NYU says it will ‘look at’ carrying abortion pill at health center

An FDA rule change may allow the university to provide medical abortion, a service students have long petitioned for.


Nina Schifano

(Nina Schifano for WSN)

Tori Morales, News Editor

NYU’s Student Health Center Pharmacy is considering becoming certified to dispense a medication used for abortions after student calls for expanded access to the procedure on campus and a change to Food and Drug Administration policies. Pharmacies must comply with the FDA’s guidelines, which were updated in early January to reduce strain on specialized clinics licensed to provide the drug.

Students have long criticized the SHC and Wellfleet, NYU’s student insurance provider, for the organizations’ policies regarding abortion. Concerns worsened in 2022 after the Supreme Court overturned Roe v. Wade, a 1973 court case which codified the right to abortion. In October 2022, four months after the landmark case was overturned, about 70 students walked out of classes to protest limited abortion access and advocate for NYU to expand student insurance coverage of elective abortions.

In addition to potentially pursuing certification, the university plans to reevaluate its student health insurance’s coverage of abortion services, according to NYU spokesperson John Beckman. Wellfleet covers medically necessary abortions in full due to a New York state law which requires private insurance companies to cover the procedure, but requires a 20% co-pay for abortions that medical professionals deem elective.

“Almost all medical services and procedures under the NYU student health insurance plan require some kind of co-pay or co-insurance, and that is true of elective abortions, too,“ Beckman said. “The university is going to look at the issue.”

The FDA’s policy changes, which apply to its Risk Evaluation and Mitigation Strategies protocol for mifepristone, were released on Jan. 3. They allow pharmacies including the SHC to become certified to dispense mifepristone if they can attest to certain requirements. These include the ability to provide medication within four days of receiving the prescription and a verification that the prescriber is certified to prescribe mifepristone. 

Shortly after the REMS policy change, CVS and Walgreens both announced plans to carry mifepristone, but neither has made a public announcement as to whether any of their pharmacies are certified yet. Currently, the SHC does not carry mifepristone, and instead refers students to outside providers.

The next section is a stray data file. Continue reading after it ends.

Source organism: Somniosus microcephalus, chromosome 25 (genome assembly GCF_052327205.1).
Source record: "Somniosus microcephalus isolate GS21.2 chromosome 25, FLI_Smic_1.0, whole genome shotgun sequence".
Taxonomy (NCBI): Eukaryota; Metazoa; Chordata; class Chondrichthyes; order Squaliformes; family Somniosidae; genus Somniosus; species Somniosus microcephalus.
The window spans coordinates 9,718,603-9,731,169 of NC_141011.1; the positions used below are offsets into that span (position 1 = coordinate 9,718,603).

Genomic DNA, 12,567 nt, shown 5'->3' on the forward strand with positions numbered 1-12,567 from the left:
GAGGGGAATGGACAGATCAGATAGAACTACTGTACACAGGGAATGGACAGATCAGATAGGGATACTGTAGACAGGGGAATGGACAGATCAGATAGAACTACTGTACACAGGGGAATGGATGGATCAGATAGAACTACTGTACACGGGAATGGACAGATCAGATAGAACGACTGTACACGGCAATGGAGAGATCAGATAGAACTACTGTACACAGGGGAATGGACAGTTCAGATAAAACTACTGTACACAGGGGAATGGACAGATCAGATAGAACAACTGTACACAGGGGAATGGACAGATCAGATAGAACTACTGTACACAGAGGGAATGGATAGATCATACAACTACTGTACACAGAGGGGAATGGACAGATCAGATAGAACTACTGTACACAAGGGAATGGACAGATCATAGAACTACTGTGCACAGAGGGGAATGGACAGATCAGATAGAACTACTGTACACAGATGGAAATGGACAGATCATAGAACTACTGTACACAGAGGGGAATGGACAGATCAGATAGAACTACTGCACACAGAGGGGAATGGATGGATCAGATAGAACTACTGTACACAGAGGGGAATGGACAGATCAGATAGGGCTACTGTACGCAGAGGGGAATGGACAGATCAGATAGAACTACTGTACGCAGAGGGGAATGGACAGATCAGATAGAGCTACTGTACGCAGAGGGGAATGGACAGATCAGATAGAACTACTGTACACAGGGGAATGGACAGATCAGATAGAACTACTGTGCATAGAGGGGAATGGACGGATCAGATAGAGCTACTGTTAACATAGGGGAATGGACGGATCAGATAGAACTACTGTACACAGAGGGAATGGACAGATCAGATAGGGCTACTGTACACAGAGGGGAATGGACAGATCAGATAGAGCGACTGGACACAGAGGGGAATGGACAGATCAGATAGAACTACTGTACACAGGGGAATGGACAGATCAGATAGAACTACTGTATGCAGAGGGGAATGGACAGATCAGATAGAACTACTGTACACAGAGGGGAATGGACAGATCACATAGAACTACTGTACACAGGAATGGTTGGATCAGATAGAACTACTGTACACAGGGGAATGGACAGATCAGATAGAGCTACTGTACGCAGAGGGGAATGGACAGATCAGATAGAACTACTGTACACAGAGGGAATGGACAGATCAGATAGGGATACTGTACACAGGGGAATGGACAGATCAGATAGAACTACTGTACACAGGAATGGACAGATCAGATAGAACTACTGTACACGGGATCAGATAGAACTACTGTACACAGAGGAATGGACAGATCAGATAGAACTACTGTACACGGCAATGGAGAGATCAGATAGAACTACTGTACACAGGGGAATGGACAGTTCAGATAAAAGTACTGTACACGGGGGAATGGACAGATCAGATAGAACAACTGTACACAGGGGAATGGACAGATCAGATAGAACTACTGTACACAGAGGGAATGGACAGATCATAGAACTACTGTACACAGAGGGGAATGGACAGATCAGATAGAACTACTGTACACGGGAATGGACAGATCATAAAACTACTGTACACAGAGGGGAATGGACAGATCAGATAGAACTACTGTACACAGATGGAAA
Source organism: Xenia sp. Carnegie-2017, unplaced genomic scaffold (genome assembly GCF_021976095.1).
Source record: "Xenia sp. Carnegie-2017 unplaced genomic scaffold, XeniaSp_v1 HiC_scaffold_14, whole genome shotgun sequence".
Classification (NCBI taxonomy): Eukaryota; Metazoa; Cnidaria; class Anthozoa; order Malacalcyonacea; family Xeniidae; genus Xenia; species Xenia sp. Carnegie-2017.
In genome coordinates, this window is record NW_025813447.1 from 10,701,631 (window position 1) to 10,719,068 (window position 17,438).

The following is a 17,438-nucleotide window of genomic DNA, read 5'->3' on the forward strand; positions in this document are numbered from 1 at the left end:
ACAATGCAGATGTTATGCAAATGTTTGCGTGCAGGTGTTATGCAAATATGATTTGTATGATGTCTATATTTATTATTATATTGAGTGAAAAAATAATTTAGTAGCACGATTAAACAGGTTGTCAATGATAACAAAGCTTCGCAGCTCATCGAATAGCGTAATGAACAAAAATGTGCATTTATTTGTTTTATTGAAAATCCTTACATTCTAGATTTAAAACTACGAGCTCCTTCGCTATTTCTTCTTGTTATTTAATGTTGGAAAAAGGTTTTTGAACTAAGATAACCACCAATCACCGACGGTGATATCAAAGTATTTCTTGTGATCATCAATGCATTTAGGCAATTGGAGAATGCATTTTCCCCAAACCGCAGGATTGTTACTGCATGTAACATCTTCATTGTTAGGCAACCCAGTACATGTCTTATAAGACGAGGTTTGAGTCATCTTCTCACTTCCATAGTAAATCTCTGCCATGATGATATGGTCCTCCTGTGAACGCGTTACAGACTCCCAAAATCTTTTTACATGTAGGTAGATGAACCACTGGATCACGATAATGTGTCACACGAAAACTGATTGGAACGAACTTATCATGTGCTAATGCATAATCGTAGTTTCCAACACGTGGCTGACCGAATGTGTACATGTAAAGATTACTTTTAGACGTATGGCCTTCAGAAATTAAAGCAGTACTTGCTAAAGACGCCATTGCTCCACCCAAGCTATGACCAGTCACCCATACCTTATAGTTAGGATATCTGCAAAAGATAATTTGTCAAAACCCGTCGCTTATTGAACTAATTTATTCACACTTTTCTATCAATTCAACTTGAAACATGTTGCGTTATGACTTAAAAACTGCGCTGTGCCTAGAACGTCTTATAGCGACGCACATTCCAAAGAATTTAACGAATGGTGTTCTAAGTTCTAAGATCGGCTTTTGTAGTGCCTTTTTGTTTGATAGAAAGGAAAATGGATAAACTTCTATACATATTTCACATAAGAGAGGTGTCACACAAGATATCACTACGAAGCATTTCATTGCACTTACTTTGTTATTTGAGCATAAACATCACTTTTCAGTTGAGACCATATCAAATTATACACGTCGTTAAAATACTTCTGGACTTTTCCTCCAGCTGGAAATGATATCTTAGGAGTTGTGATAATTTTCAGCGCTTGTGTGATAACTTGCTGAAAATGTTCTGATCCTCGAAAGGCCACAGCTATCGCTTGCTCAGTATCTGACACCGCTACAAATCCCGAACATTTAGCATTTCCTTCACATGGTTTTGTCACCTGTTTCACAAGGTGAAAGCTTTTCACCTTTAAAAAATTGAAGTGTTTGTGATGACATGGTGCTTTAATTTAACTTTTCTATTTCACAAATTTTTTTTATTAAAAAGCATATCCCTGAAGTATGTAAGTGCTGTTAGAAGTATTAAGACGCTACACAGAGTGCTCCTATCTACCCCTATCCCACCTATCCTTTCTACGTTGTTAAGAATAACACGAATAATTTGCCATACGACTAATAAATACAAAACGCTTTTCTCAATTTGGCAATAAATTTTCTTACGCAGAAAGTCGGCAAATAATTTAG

NYU Young Democratic Socialists of America member and CAS sophomore Ryan Jones, who is involved with on-campus reproductive rights organizing, said NYU’s policies create additional challenges for students who are seeking an abortion, especially those who come from states where abortion is more difficult to access.

“We are hoping that NYU can guarantee abortion access without a very lengthy referral process, because abortion is a very time-sensitive procedure,” Jones said. “Having students be able to have that access when we’re on campus is a really big thing that NYU can do to help defend the right to abortion for its students.”

Other universities across the country were already dispensing mifepristone before the FDA’s policy change. According to a 2020 survey by the American College Health Association, 2.5% of health centers at U.S. universities offered medical abortion. In October 2022, Barnard College announced that it would begin offering the medication in fall 2023. In California, law SB-24 — which came into effect on Jan. 1 — requires all on-campus health centers at public universities and colleges to provide medical abortions.

The NYU chapter of YDSA launched a petition in December which called on NYU to provide abortions “on demand without question, without delay, and without cost,” regardless of reason or health insurance status. The petition also demands that NYU and Wellfleet make abortion services available on campus, instead of at off-campus clinics.

Contact Tori Morales at [email protected].